Cover with the lid and cook on high for 3 hours. Remove the shells from the eggs, then prick the eggs a few times w/ a fork or fine skewer. Add to the sauce and cook for 30-45 minutes, or until the chicken is cooked through and tender.

Season to taste with cayenne pepper or hot paprika. Garnish with cilantro and onions rings. Serve with flatbread or rice.


  1. i adore doro wat, and this really tempts me. if only i lived in vancouver, then having you make it for me would make it even easier.

  2. I love doro wat, but had only seen recipes that had way to many spices that I couldn't find. This seems totally doable. Looking forward to trying it!

  3. This looks awesome! Had this about a month ago for the first time at an Ethiopian restaurant. Do you think it would be a lot of work to make the injera? I know they need to sit overnight...

  4. This looks good but I'm laughing that things have to be cumin free to be safe in your house

  5. I did this for the Culinary Tour Around the World's stop in Ethiopia but went the traditional way with berbere. It was quite good as I recall though I haven't made it again. I like your dump-in-the pot-method.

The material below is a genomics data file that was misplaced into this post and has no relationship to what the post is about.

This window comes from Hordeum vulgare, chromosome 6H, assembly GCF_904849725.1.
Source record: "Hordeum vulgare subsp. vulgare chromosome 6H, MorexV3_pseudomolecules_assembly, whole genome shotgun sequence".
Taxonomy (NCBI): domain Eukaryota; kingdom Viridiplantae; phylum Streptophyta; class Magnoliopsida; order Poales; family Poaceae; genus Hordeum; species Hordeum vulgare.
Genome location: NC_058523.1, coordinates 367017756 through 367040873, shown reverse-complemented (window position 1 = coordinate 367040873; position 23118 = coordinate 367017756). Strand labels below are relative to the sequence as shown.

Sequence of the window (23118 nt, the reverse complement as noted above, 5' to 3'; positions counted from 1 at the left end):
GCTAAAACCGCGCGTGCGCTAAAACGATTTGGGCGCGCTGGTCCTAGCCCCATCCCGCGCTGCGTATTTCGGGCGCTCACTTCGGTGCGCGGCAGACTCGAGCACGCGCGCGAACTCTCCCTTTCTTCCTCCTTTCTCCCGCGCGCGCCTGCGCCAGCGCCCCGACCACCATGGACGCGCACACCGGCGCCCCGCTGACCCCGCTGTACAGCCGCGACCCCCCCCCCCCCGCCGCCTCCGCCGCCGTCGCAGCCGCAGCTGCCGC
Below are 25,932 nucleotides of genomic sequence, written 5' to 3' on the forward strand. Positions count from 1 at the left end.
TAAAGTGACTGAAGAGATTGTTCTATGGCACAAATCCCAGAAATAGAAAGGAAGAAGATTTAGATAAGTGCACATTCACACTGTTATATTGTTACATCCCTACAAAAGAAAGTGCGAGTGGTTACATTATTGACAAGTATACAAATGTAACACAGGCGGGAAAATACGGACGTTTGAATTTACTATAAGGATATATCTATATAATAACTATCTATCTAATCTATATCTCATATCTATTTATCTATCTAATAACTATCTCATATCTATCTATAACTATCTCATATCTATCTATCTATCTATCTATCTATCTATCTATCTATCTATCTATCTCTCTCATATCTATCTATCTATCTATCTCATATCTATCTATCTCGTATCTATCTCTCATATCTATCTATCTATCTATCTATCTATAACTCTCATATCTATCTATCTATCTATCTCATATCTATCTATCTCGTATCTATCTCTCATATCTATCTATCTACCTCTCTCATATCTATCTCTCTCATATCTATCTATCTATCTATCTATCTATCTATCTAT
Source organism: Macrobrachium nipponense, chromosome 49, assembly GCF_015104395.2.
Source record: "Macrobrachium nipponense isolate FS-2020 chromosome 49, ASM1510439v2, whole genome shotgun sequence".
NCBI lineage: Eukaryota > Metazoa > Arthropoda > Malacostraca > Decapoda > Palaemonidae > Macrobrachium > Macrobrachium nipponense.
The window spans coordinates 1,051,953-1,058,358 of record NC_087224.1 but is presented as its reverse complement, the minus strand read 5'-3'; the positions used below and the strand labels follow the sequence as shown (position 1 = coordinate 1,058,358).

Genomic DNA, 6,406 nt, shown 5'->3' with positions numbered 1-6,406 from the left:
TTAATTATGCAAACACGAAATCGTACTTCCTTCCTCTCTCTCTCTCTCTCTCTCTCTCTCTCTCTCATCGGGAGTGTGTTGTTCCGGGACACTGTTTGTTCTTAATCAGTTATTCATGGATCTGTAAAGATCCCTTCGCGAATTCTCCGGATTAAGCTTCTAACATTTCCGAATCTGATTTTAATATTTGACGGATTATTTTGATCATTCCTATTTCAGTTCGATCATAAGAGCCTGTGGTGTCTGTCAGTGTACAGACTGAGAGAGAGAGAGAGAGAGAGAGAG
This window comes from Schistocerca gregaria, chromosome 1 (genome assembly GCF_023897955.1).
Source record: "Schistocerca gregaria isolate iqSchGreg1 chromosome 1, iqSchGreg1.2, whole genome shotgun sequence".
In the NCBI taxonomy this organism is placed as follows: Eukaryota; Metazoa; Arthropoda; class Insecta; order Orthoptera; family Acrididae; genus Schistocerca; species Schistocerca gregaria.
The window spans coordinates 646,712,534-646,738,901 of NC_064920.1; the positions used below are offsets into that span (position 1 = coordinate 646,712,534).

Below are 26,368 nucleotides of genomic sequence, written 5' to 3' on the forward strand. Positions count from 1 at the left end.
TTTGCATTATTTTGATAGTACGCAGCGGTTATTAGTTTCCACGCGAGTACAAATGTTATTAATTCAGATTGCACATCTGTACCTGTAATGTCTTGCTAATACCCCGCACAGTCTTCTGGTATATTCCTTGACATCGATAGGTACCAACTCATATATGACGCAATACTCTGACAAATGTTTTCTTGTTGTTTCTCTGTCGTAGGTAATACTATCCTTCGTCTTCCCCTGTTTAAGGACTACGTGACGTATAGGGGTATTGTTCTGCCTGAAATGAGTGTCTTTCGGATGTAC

6. Cumin-free? I love cumin. I like Ethiopian wats too. I've been meaning to try making some simple Ethiopian dishes but the injera stumps me, and that's the best part!

  7. Your pictures are making me drool. What a vibrant and beautiful dish! I'm a huge slow cooker fan - how can you say no to serving a hot dinner 5 minutes after you get home?

  8. maybelle's mom:
    I think we need to be schooled on proper wats, though, I'm afraid. =)

    The Woman:
    Maybe it's not difficult, per se, as much as time-consuming? We are just lazy, though.

    Joan Nova:
    I remember seeing your authentic version!

    Wandering C:
    Actually, JS and I have been reminded once again tonight *NEVER* to use cumin in our cooking.

    We don't use our slow cooker much. I guess it's because there's usually someone at home, so if need be, we just tell them when to turn the heat off if we're simmering something on the stove. =)